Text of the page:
One piece of music I have been obsessed with lately are the eight impromptus for piano by Franz Schubert. Composed in 1827-28, they sound remarkably contemporary to me. And they settle into my ear and don't go away,
A couple of weeks ago I was on a run in downtown KC and turned the corner of 12th and Central, right by the Folly Theater. I stopped to look at the upcoming concerts poster and Schubert caught my eye. Pianist Llyr Williams will be here this Friday evening playing an all Schubert program which will include the second set of impromptus! I have not heard these performed live, so it will be a real treat.
I contacted Mr.Williams via his management company (thanks Nicolas Papageorgiou) and he agreed to answer some questions via email. Also, here is a link to Patrick Neas' article in the KC Star that gives you more info about Mr. Williams. (Thanks Patrick!)

How old were you when you started playing the piano?

 Did you hear classical music growing up in your home?
Yes, we had music on the radio or the gramophone all the time.

What piece of music do you remember being the first to really appeal to you or touch you?
I can’t remember exactly which piece, but I listened to a lot of opera at the beginning, Wagner/Verdi. The instrumental music came later.

Can you share what will be on the program for your appearance here in Kansas City?
It will be an all-Schubert programme including an early sonata, D.575, his Moments Musicaux and second set of Impromptus. Also featured will be some of his songs transcribed for piano by Liszt.

What other pianists, current or past, inspire you?
In Schubert, particularly Radu Lupu. For Liszt I’m very fond of Jorge Bolet, but I listen to many interpretations when first learning a piece.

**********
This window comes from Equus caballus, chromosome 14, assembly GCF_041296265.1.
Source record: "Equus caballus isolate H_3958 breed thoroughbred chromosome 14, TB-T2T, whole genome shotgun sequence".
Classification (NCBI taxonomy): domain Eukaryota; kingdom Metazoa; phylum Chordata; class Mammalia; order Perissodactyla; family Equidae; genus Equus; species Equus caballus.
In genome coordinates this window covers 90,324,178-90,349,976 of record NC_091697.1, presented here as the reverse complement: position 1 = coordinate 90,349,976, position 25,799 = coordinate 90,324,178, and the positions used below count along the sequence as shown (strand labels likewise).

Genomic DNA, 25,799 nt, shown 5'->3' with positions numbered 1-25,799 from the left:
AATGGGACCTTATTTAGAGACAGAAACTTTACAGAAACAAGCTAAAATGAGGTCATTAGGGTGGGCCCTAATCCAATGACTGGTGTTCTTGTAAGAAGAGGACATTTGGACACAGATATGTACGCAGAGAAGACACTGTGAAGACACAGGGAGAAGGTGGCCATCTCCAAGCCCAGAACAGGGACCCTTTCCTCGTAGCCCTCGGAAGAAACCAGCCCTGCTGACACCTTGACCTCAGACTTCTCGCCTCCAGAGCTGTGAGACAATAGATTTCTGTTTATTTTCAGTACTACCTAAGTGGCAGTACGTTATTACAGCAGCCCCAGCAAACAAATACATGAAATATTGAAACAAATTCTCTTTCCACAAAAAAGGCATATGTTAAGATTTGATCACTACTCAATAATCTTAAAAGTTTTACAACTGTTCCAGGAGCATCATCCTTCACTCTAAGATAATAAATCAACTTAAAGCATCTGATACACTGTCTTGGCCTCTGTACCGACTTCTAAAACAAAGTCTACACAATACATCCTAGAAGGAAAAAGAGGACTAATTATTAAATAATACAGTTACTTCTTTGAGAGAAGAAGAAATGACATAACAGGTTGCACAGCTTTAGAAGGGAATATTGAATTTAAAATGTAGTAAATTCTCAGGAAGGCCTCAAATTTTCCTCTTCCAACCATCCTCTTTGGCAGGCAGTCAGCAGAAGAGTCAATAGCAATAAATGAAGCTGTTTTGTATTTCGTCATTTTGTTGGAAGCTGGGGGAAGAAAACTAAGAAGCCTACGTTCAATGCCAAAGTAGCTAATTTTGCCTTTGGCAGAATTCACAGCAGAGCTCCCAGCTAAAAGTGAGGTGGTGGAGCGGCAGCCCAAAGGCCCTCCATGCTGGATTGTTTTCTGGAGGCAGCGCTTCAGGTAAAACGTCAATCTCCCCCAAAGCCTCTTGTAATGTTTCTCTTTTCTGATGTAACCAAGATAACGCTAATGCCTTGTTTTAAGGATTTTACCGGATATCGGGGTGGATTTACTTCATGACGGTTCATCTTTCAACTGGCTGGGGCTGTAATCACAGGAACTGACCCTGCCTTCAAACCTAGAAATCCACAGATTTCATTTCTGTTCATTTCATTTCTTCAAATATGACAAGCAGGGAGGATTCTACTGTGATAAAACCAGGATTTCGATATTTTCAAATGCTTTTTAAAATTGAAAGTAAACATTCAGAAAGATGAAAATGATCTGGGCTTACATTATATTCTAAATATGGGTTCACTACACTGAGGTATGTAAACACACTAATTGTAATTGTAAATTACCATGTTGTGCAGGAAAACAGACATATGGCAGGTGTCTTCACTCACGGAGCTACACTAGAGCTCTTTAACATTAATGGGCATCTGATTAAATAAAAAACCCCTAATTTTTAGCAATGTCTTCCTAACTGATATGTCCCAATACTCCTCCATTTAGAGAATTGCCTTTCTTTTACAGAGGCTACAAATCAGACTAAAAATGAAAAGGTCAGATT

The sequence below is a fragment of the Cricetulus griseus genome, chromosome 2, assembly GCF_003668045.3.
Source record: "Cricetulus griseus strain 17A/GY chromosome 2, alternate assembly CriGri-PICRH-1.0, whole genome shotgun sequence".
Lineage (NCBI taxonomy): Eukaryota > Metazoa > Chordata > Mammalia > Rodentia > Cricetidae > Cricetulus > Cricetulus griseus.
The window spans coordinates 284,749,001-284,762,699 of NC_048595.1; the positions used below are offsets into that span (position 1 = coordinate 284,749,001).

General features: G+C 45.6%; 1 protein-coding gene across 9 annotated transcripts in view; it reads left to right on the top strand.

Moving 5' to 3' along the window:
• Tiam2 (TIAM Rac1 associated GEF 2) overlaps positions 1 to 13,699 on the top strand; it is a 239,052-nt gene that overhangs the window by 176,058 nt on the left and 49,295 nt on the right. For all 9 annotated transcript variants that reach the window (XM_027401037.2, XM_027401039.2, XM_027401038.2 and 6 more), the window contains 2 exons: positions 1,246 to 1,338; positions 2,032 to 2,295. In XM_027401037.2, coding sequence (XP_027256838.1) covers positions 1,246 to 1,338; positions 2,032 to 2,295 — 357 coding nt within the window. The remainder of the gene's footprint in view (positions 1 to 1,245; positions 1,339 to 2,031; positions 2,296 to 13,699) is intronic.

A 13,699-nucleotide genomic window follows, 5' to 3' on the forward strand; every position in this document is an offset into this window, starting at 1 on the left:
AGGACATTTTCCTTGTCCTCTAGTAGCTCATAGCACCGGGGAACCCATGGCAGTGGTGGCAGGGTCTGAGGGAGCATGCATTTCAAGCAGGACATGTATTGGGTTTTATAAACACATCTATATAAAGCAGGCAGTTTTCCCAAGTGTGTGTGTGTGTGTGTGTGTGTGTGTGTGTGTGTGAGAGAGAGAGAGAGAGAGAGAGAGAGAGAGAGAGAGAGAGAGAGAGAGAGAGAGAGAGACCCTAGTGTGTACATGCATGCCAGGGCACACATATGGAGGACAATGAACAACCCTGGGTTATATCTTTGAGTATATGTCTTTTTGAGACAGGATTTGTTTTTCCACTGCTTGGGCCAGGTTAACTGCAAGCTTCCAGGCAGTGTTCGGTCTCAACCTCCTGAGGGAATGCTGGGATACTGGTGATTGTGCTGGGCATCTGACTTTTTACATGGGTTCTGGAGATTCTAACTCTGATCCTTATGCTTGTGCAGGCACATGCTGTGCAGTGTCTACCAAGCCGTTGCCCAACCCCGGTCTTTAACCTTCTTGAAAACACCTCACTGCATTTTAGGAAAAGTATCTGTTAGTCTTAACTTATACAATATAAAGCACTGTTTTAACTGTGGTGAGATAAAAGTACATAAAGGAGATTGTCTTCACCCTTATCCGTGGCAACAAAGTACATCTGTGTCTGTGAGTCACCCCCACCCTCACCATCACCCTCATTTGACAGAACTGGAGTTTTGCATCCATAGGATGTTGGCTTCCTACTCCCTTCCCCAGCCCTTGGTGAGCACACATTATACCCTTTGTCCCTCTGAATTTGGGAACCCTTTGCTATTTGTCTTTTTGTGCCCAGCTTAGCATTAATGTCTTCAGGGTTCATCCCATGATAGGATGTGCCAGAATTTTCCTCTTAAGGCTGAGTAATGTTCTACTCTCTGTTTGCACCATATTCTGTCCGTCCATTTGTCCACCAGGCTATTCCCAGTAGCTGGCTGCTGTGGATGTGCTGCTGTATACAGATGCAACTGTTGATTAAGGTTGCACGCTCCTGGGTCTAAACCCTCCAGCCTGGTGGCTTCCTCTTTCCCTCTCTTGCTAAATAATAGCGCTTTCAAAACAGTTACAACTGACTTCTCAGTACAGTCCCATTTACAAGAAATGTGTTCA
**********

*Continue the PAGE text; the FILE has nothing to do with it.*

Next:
Aside from making a living as a classical pianist, do you play other styles of music? If so, what?
I’m afraid not.

I have talked to musicians who tell me that they don’t listen to classical music because it’s their job to play it, and when they aren’t practicing or playing a gig, they don’t like to listen to music. Do you enjoy listening to music when you aren’t working or practicing?
Yes, I listen to all types of classical music on a daily basis. Besides, I don’t really believe these musicians who tell you they don’t like to listen...

Speaking of practicing, how much time do you spend practicing each day on average?
On a normal day an average of 5-6 hours

When you are touring, I assume you play a piano that is provided for you. If that’s true, do you generally have good experiences with these pianos, or do they vary greatly from place to place in terms of quality? Or am I wrong and do you take your own piano with you from city to city while on tour?
Coping with pianos can be one of the hazards of the profession, but they tend to be more reliable now than when I was just starting out professionally

 I write this blog of mine because I love classical music, and I am concerned that it has such a small following in American culture….I want to help people learn about it and experience how amazing it is. Do you get a sense while traveling and playing that classical music is alive and well, or are you also concerned like me?
Yes, I do get concerned; the average of the audience in most places I go tends to be older than sixty. However, classical music has always been a bit of a minority interest, I suppose.

 I apologize, but I always ask this standard question: if you had to name your top three composers, who would they be?
My top three would vary from day to day; I have many, many favourites!

 Do you have a preference for playing solo recitals versus concertos with orchestral accompaniment or small ensemble works like a piano trio?
Most of my work currently involves solo recitals – the nice thing with those is that they give me more freedom and scope to express myself. But I do also enjoy concertos,  and chamber music as well.

Do you like coffee?

Do you drink beer? If so, any favorites?
Beer is one thing that doesn’t interest me. You could put some in front of me and I wouldn’t drink it! Red wine appeals a lot more….

 Do you drink scotch or bourbon? Any favorites?
I prefer Bailey’s

What about barbecue...Kansas City is famous for its BBQ…any plans to try some while you are here?
I always enjoy trying out the local cuisine wherever I go, so I must have a go at Kansas City BBQ!

Lastly, you may be aware that the Kansas City Symphony is a top level orchestra here in the US and now plays in a world class Hall. Have you played here in KC before? If not, please come back and collaborate with the KC Symphony.
I have certainly heard of the Kansas City Symphony. If they invite me to play a concerto then I’d be delighted to come back!